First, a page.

How was the 6th parliament, without an official opposition able to exercise a lot of oversight, even introduced the Private Members Bill? It appears to me that if it was introduced now and it came from the opposition, it would be defeated simply because it came from the other side; that multiparty politics has weakened that oversight function.
Perhaps yes perhaps not, if I look at the 6th parliament and see how we did our work; I can see that as we came toward the end of our five years, there was loss of innocence from the side of the parliament and also the side of the executive. You recall that some of the tough positions we had taken were beginning to be reversed and we were still in the Movement System. For example we took a decision to suspend the SWIPCO contract for earning money where it didnâ€™t provide any service. We suspended SWIPCO, we didnâ€™t see the value. Two years later, another committee takes up with a completely opposite view saying SWIPCO is a great thing for Uganda. It debated and parliament approved it, the same parliament that had rejected it two years before. I saw some of our colleagues shift position. It was the first time that I started to see the corrupt influence of the private sector. As we became more and more tough on government, the executive also now sought ways of having a greater hold on parliament.
Do you think that the process of corruption of parliament even by the private sector was an inevitable product of the amount of power that parliament commanded?
One of the biggest problems of a developing country like Uganda is the weakness of regulation against the forces of mainly the private sector. It was always to be expected that where there is an important decision-making that is going to affect the interest of some entrepreneurs, they would come and use illegal means to get what they want. But the other aspect was also the executive feeling threatened by a very much empowered parliament and also seeking to control it. This was very much through the caucus forcing members to take one position when it was actually supposed to be individuals debating freely.
Do you think Uganda is doing well economically?
Looking at Uganda from a regional context or in the African perspective may be even globally, you may say well it is registering growth. But we have a real problem in using that growth and turn it into a real change in the life of the poor. How to make that growth poverty reducing is the real challenge. I think more could be done in addressing rural poverty especially the regions that are emerging from conflict such as northern Uganda, Kasese and Bundibugyo.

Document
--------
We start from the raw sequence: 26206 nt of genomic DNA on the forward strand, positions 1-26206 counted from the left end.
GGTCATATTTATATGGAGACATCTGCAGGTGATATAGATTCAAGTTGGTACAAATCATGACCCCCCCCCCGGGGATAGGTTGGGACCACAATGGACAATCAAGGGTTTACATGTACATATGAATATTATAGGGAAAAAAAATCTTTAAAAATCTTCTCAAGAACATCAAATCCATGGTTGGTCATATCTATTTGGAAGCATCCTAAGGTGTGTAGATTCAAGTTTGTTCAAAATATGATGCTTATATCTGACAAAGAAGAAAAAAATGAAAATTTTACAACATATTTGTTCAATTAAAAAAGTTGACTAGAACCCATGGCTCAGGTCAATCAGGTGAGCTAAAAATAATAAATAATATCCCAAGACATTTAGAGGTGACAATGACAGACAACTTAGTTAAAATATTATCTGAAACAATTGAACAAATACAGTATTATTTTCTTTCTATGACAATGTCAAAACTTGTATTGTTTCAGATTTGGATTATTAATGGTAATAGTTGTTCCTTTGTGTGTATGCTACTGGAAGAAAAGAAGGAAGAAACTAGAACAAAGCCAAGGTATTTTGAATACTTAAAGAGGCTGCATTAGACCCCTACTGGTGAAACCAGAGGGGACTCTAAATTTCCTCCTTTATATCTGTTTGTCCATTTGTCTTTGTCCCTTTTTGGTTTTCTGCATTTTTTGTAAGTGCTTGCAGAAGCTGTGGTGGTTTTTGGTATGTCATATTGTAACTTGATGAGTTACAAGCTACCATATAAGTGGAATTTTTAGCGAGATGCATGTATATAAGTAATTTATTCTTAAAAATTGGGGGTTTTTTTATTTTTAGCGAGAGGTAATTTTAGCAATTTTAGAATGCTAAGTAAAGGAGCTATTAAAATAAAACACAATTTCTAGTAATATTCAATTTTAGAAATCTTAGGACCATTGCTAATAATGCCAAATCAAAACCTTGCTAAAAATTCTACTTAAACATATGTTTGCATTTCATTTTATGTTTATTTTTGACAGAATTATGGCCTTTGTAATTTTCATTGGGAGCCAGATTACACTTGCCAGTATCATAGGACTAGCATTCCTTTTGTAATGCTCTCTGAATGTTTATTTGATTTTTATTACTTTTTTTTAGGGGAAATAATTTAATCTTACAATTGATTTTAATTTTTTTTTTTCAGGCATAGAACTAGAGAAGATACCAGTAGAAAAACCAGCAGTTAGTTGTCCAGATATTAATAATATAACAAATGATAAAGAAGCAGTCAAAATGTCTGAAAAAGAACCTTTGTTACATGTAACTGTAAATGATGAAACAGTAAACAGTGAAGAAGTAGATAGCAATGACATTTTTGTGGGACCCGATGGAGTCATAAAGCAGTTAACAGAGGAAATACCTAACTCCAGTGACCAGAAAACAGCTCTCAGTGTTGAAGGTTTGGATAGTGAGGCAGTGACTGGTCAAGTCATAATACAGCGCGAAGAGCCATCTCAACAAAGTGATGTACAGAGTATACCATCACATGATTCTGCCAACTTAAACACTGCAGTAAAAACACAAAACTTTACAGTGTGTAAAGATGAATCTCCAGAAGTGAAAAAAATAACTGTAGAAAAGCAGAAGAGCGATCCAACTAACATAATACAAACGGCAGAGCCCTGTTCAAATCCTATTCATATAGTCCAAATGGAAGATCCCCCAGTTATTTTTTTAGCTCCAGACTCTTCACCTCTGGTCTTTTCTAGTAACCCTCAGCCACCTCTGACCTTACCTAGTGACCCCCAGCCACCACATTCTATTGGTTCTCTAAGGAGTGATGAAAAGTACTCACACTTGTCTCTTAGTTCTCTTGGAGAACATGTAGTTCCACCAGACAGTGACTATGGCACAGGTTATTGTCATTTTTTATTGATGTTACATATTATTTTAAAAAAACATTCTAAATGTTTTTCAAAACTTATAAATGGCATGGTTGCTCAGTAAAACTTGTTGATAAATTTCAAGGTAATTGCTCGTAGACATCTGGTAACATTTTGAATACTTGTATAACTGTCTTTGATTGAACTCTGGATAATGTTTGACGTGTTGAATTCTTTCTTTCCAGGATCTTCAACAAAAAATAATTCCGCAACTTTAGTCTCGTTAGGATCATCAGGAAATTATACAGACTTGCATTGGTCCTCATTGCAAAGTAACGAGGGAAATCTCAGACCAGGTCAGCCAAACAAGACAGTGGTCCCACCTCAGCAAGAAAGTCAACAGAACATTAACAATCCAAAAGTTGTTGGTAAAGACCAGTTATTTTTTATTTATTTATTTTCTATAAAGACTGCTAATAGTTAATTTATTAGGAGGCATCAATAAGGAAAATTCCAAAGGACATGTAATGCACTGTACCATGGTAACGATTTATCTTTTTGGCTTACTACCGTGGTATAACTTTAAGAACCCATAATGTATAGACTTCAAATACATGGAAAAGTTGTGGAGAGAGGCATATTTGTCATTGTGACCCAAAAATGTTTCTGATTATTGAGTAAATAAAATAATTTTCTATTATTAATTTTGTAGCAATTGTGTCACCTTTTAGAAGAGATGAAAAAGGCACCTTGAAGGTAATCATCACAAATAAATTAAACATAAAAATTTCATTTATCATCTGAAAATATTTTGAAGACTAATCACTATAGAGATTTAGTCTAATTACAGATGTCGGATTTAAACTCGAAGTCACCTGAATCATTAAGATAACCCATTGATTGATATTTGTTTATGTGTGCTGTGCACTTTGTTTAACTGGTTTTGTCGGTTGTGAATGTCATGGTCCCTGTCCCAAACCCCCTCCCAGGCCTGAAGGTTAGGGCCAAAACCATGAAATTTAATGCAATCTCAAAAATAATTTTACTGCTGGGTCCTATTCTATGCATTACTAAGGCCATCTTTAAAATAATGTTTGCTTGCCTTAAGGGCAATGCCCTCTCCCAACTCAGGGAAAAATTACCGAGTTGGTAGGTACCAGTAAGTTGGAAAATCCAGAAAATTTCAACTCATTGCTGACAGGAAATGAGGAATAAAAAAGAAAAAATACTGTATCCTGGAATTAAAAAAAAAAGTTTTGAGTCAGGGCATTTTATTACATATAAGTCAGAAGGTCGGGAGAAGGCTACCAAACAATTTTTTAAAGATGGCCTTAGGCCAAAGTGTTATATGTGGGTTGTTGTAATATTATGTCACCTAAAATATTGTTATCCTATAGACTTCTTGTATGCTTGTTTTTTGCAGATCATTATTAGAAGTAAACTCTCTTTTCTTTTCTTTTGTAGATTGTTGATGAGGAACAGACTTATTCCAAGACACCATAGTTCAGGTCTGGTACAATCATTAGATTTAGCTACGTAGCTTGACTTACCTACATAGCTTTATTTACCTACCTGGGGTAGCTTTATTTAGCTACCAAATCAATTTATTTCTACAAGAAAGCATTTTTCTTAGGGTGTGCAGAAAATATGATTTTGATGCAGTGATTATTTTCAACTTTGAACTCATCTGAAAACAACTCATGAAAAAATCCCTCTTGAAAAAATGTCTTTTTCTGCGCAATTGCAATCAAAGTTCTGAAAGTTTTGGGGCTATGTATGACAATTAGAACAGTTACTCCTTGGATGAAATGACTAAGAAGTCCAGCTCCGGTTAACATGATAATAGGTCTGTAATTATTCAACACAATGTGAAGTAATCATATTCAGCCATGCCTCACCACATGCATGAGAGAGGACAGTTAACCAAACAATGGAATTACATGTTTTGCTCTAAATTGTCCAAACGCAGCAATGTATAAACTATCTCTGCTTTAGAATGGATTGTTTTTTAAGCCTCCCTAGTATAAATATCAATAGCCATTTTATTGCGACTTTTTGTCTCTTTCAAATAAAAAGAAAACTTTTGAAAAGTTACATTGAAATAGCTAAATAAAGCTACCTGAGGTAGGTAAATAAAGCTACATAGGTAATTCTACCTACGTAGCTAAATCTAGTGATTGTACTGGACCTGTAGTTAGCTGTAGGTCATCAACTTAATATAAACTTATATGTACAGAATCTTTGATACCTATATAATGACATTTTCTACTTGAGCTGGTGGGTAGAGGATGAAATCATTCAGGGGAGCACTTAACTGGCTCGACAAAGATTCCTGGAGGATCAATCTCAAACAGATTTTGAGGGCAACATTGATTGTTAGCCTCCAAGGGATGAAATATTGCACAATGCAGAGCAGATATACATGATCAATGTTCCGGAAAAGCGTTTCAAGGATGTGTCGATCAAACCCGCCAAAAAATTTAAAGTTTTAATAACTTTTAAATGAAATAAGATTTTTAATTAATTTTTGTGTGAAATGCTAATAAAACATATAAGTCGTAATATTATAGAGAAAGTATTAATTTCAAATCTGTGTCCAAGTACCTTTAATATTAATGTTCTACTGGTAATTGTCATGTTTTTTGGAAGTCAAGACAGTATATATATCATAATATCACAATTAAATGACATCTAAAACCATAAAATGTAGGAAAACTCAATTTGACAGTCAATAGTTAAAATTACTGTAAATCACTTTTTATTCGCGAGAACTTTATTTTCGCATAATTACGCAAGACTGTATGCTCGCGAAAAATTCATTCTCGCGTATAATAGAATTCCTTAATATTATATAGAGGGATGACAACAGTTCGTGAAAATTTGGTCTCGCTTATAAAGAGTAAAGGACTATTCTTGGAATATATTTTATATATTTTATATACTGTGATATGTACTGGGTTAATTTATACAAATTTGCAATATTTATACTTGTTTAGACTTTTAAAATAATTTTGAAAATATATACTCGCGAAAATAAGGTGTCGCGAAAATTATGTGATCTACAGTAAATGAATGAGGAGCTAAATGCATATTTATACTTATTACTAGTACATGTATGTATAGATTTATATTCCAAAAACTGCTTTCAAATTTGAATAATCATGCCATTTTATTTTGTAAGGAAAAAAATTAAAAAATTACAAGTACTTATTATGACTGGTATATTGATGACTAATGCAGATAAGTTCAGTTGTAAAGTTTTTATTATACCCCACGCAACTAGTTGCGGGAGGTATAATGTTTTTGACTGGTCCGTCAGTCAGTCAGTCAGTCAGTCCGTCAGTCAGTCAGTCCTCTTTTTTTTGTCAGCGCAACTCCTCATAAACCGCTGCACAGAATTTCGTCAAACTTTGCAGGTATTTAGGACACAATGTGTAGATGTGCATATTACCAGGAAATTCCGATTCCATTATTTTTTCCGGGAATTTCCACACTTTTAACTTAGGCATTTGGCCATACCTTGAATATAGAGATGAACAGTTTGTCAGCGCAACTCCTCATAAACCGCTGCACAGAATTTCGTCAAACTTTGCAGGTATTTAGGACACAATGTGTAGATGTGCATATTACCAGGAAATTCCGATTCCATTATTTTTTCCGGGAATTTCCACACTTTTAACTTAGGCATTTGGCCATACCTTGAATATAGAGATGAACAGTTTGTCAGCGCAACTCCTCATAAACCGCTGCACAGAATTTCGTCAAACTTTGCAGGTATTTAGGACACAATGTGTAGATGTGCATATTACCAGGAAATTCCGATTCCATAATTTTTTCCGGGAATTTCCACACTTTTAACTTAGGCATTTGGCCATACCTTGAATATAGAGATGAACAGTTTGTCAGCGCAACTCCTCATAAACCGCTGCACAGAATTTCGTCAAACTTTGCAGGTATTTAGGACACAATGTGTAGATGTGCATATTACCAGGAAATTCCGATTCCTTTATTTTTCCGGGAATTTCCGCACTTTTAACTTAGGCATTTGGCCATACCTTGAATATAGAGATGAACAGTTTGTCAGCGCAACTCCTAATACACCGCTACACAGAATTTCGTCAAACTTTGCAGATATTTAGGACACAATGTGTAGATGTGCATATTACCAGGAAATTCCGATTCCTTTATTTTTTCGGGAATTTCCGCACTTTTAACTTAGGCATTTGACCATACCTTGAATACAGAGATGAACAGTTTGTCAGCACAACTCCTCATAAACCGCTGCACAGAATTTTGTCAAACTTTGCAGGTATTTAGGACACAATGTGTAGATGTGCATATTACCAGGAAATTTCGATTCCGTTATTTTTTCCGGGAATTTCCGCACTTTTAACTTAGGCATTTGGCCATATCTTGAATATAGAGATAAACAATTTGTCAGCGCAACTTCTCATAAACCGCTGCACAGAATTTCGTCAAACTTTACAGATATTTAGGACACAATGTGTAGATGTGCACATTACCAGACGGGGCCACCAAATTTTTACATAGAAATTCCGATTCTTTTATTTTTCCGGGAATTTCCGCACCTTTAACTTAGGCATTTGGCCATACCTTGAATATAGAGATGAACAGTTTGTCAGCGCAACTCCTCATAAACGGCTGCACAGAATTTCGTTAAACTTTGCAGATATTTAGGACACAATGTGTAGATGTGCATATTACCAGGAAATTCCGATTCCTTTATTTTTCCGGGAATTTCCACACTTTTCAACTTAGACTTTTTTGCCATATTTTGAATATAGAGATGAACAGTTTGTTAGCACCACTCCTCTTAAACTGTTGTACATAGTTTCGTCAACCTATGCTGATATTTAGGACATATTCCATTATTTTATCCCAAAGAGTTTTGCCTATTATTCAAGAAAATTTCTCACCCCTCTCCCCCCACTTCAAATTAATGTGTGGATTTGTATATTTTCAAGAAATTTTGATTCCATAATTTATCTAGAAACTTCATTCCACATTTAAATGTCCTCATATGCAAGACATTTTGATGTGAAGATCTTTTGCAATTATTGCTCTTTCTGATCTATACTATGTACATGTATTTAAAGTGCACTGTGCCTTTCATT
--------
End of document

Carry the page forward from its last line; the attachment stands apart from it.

The question to me is that what is that that could be done? Economists believe that what you need for poverty reduction is growth.
No it is not enough. There is enough evidence to show that there can be growth that does not create jobs for young people. You can have growth where the poor remain poor; so you need to create the growth where, for example you make agriculture pay. Support the industries that come out of agriculture so that you ease the pressure over land and get young people on jobs that are not in agriculture.
There is a confrontation between Mengo and the central government. What should government do with squatters or landlords?
I donâ€™t want to get into that actually but I can say that it really very unfortunate that there is this confrontation between central government and Mengo. I only hope it will be resolved one way or another.
When do you plan to leave the UN in the US and return to politics in Uganda â€“ or are you on political holiday or retirement.
I am not on retirement, not at all. You can say that I am in a very long sabbatical right now.
When do you hope to end your sabbatical?
I donâ€™t know but I am at the moment enjoying very much the role I am playing in promoting equitable development in all countries. I am learning a lot. I am making an effort to observe how different countries have put in different strategies to end poverty, to democratise and stabilise their politics. It is a huge opportunity for me so that when I return I hope I will be able to contribute even better than I did before.
In 2006 you returned to participate in the campaigns. Will you return in 2011?
I donâ€™t know where I am going to be at that time, if I will still be within the UN job I am likely not to participate in the elections.
You were in the UN job when you participated last time.
There were different circumstances then. I actually came in because of the arrest of my husband and I was mainly active in fighting for his release and this was my right as a family member. I was less active in campaigning for the party.
Do you feel optimistic about the country?
I am always a very optimistic person, we just need an opportunity to get better organised. People, whether politicians or not need to be more aware about what is happening in the country and beyond, they need to be more assertive, need to voice their concerns through the proper political processes. We are a country that is well endowed in many ways. We only need to manage better.